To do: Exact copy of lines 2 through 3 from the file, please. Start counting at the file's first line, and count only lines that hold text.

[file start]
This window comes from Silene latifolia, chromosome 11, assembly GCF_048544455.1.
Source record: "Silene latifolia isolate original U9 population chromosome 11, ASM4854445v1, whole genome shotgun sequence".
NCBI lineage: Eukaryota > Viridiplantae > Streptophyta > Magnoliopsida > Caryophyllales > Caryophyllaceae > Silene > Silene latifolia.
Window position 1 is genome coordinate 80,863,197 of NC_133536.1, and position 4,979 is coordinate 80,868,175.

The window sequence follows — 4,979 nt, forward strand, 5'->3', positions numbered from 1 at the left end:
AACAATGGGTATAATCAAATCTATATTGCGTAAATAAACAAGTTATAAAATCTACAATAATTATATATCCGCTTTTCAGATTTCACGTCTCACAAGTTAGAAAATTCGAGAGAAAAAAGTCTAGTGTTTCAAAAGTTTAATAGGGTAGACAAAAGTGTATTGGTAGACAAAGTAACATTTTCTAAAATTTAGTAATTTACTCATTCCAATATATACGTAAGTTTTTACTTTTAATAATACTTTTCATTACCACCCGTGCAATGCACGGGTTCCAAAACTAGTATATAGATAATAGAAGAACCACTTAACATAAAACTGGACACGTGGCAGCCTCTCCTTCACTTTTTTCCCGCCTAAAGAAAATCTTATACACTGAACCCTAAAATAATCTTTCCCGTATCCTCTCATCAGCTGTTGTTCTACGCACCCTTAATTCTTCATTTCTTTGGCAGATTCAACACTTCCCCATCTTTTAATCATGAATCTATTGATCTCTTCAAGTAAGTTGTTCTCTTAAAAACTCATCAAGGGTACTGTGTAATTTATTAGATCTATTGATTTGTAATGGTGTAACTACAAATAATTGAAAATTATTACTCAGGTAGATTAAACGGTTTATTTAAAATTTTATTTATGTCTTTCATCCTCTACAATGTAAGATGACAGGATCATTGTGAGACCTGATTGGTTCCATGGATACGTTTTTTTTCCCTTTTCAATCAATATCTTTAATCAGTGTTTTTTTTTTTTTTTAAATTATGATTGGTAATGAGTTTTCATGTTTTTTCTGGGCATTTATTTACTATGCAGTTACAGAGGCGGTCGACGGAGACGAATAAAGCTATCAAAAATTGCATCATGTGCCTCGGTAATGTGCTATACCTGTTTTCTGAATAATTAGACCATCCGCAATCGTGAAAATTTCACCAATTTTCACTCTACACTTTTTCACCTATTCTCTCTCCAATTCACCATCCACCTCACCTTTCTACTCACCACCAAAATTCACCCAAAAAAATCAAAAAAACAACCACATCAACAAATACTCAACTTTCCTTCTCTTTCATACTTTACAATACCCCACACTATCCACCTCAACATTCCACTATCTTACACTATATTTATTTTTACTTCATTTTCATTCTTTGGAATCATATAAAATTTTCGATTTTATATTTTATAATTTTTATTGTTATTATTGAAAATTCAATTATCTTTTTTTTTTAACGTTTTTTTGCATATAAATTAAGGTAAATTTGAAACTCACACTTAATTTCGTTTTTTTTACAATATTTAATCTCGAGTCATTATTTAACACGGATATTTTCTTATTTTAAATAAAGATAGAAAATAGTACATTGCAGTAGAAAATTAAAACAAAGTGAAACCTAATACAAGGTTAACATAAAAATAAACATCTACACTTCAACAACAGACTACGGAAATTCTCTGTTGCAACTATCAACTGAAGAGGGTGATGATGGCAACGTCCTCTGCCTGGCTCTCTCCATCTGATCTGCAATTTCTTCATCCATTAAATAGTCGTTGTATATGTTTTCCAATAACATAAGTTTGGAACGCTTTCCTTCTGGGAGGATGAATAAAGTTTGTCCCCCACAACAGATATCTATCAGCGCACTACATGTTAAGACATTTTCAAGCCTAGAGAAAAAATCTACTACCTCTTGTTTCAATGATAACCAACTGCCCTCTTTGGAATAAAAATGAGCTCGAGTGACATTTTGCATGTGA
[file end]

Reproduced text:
Source record: "Silene latifolia isolate original U9 population chromosome 11, ASM4854445v1, whole genome shotgun sequence".
NCBI lineage: Eukaryota > Viridiplantae > Streptophyta > Magnoliopsida > Caryophyllales > Caryophyllaceae > Silene > Silene latifolia.